Do the prep work before heading into an interview

Interviewing for banking or finance jobs is undoubtedly one of the most stressful steps in the job hunting process, and many people get so hung up on how they plan to answer their interview questions that they fail to consider other important steps they should be taking. An interview doesn't begin when you shake the hiring manager's hand. It begins when you set up your appointment.

There is a process that goes into fully being prepared to meet with a human resources representative, and there are several steps you can take that will not only make you feel more confident, but also demonstrate your knowledge and assuredness to the hiring manager.

1. Do your research
Understanding the company, ongoing projects and its role in the industry cannot be emphasized enough, and getting tripped up on basic questions about the company – such as the services it provides or the key products it sells – is the fastest way to fail an interview. Take the time to look up facts and statistics about the company, read about its leadership and management team, charitable causes it is involved in and current headlines involving the business. Knowing the company's goals and values can make it easier for you to answer questions about why you want to be part of the team.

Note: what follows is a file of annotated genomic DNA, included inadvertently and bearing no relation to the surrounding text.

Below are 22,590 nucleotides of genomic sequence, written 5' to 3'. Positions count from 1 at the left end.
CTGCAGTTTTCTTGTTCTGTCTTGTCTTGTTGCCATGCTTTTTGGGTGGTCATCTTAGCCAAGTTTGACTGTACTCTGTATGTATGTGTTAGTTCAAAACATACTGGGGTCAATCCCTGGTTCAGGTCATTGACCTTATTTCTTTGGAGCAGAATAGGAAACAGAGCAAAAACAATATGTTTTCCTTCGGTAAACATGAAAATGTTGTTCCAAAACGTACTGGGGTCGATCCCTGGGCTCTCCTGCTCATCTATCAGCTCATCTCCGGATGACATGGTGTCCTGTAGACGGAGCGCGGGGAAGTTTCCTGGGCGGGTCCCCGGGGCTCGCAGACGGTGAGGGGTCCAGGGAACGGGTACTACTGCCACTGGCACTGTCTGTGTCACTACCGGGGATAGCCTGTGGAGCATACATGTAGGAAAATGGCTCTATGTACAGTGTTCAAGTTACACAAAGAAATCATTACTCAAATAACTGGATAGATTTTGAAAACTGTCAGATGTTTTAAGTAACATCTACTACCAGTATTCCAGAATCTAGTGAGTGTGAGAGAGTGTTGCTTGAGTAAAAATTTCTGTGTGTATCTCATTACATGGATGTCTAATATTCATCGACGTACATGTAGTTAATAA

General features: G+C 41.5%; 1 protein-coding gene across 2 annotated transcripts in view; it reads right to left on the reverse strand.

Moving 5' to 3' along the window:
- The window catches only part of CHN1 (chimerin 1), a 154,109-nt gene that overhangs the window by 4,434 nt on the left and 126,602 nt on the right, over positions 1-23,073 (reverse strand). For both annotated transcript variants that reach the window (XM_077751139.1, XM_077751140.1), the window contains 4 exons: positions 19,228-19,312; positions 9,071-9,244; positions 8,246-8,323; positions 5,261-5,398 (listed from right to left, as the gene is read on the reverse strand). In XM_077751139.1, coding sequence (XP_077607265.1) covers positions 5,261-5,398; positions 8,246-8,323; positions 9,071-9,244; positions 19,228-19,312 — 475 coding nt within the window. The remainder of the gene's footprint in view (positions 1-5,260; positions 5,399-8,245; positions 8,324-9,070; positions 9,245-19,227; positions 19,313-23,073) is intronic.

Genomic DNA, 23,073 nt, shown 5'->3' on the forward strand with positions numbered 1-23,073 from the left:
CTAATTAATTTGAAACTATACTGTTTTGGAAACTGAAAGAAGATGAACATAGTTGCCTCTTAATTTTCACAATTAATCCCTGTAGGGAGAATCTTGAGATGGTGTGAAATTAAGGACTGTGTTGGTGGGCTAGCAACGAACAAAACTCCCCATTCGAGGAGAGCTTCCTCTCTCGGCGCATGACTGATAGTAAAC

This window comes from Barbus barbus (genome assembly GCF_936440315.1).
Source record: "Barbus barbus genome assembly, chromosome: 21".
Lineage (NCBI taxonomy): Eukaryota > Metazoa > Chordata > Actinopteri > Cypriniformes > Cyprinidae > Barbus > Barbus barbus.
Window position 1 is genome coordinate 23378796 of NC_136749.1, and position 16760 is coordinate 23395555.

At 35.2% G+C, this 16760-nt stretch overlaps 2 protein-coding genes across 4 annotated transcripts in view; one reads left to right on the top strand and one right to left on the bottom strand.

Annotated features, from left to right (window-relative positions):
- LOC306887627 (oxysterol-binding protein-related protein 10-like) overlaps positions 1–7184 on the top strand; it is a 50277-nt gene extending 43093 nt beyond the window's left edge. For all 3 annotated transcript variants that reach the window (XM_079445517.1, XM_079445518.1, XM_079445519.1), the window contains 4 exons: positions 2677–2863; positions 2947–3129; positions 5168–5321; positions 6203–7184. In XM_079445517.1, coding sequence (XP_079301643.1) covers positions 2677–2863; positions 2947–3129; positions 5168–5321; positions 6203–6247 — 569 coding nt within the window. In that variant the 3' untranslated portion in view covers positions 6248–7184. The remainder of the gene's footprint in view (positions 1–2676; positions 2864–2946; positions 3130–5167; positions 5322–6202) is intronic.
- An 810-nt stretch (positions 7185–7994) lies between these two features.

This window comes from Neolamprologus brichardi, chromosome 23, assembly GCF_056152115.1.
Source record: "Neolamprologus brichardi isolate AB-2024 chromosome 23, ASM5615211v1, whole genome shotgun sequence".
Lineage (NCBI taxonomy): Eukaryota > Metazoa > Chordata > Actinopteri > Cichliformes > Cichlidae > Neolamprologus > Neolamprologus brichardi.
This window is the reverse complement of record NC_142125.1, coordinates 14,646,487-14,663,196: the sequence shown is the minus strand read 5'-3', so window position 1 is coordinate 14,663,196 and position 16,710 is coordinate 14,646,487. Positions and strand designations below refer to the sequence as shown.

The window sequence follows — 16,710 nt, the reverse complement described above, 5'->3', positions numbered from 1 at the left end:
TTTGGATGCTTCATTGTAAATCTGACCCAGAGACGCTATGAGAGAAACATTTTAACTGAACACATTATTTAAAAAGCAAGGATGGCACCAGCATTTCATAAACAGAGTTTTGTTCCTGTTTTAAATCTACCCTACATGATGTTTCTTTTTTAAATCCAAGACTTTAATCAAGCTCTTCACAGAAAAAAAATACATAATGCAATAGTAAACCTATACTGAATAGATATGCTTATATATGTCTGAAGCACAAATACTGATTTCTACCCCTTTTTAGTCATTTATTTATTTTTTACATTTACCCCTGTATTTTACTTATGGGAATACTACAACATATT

2. Dress the part
Dressing professionally for an interview not only shows hiring managers that you present yourself well, but that you respect the company and opportunity for the job. While it goes without saying that jeans, sandals and polo shirts are not appropriate for an interview, it's important that your professional clothes are pressed, tailored and neat. Wrinkled shirts, fraying pants and dirty shoes can have just as large of a negative impact on your overall appearance as walking into the interview with jeans and flip-flops.

3. Bring questions of your own
In your angst to find the perfect answers to potential interview questions, you may have missed the biggest inquiry most employers ask: "Do you have any questions?" Coming prepared with your own questions about the company demonstrates to managers that you've not only done your homework, but that you're curious and truly interested in the position. Of course, there are some parameters you should follow. For example, this is another area during the interview where doing your homework on the company comes in handy, because you don't want to ask a question that you could have readily found by searching the company's website. In addition, it's typically unsavory to ask about salary and benefits until you have been offered the position. 

4. Be courteous to everyone on the way in
It's not uncommon for hiring managers to plant current employees in the waiting room while you await your interview, meaning that you must be on your best behavior before and after you enter the building. Being rude to the receptionist or talking loudly on your cell phone (which should be turned off, by the way) will not win you any points with the hiring manager or the other employees, should you get the job.